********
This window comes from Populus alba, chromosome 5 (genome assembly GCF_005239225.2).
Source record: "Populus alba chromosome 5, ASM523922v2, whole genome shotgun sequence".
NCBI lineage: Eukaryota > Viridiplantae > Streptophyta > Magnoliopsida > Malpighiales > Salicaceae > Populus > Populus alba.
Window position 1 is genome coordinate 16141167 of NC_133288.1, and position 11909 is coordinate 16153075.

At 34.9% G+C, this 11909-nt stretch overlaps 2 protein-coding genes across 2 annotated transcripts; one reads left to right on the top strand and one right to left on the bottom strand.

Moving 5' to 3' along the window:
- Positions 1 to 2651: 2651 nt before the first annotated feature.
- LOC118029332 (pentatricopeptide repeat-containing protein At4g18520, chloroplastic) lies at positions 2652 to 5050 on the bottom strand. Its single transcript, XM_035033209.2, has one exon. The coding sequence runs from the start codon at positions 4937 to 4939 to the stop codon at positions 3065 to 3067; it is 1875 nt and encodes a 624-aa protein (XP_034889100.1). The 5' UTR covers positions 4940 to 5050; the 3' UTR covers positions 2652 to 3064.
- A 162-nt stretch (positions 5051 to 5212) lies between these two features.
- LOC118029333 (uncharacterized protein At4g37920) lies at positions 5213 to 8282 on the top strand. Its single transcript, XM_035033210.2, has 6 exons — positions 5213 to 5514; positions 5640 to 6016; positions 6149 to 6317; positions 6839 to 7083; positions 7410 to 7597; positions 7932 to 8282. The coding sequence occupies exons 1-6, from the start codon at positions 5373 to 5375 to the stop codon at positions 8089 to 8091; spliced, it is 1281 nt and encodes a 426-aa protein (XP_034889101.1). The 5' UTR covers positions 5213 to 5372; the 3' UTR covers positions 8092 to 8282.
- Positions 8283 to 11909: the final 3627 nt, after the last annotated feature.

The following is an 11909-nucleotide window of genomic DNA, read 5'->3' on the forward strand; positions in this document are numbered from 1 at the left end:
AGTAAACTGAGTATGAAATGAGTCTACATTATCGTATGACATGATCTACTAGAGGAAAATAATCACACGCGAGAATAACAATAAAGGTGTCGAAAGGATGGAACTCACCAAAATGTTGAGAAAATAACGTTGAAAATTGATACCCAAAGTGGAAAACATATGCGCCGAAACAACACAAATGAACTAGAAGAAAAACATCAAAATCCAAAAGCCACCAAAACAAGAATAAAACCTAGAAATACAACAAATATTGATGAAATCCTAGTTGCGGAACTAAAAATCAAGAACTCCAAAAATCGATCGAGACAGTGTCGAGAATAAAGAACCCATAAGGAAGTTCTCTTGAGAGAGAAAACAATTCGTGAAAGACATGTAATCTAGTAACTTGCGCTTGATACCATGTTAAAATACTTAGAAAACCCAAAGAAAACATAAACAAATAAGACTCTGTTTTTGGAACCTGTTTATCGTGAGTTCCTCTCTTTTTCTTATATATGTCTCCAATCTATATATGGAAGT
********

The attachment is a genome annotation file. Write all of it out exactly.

This window comes from Populus alba, chromosome 5 (genome assembly GCF_005239225.2).
Source record: "Populus alba chromosome 5, ASM523922v2, whole genome shotgun sequence".
NCBI lineage: Eukaryota > Viridiplantae > Streptophyta > Magnoliopsida > Malpighiales > Salicaceae > Populus > Populus alba.
Window position 1 is genome coordinate 16141167 of NC_133288.1, and position 11909 is coordinate 16153075.

At 34.9% G+C, this 11909-nt stretch overlaps 2 protein-coding genes across 2 annotated transcripts; one reads left to right on the top strand and one right to left on the bottom strand.

Moving 5' to 3' along the window:
- Positions 1 to 2651: 2651 nt before the first annotated feature.
- LOC118029332 (pentatricopeptide repeat-containing protein At4g18520, chloroplastic) lies at positions 2652 to 5050 on the bottom strand. Its single transcript, XM_035033209.2, has one exon. The coding sequence runs from the start codon at positions 4937 to 4939 to the stop codon at positions 3065 to 3067; it is 1875 nt and encodes a 624-aa protein (XP_034889100.1). The 5' UTR covers positions 4940 to 5050; the 3' UTR covers positions 2652 to 3064.
- A 162-nt stretch (positions 5051 to 5212) lies between these two features.
- LOC118029333 (uncharacterized protein At4g37920) lies at positions 5213 to 8282 on the top strand. Its single transcript, XM_035033210.2, has 6 exons — positions 5213 to 5514; positions 5640 to 6016; positions 6149 to 6317; positions 6839 to 7083; positions 7410 to 7597; positions 7932 to 8282. The coding sequence occupies exons 1-6, from the start codon at positions 5373 to 5375 to the stop codon at positions 8089 to 8091; spliced, it is 1281 nt and encodes a 426-aa protein (XP_034889101.1). The 5' UTR covers positions 5213 to 5372; the 3' UTR covers positions 8092 to 8282.
- Positions 8283 to 11909: the final 3627 nt, after the last annotated feature.

The following is an 11909-nucleotide window of genomic DNA, read 5'->3' on the forward strand; positions in this document are numbered from 1 at the left end:
AGTAAACTGAGTATGAAATGAGTCTACATTATCGTATGACATGATCTACTAGAGGAAAATAATCACACGCGAGAATAACAATAAAGGTGTCGAAAGGATGGAACTCACCAAAATGTTGAGAAAATAACGTTGAAAATTGATACCCAAAGTGGAAAACATATGCGCCGAAACAACACAAATGAACTAGAAGAAAAACATCAAAATCCAAAAGCCACCAAAACAAGAATAAAACCTAGAAATACAACAAATATTGATGAAATCCTAGTTGCGGAACTAAAAATCAAGAACTCCAAAAATCGATCGAGACAGTGTCGAGAATAAAGAACCCATAAGGAAGTTCTCTTGAGAGAGAAAACAATTCGTGAAAGACATGTAATCTAGTAACTTGCGCTTGATACCATGTTAAAATACTTAGAAAACCCAAAGAAAACATAAACAAATAAGACTCTGTTTTTGGAACCTGTTTATCGTGAGTTCCTCTCTTTTTCTTATATATGTCTCCAATCTATATATGGAAGT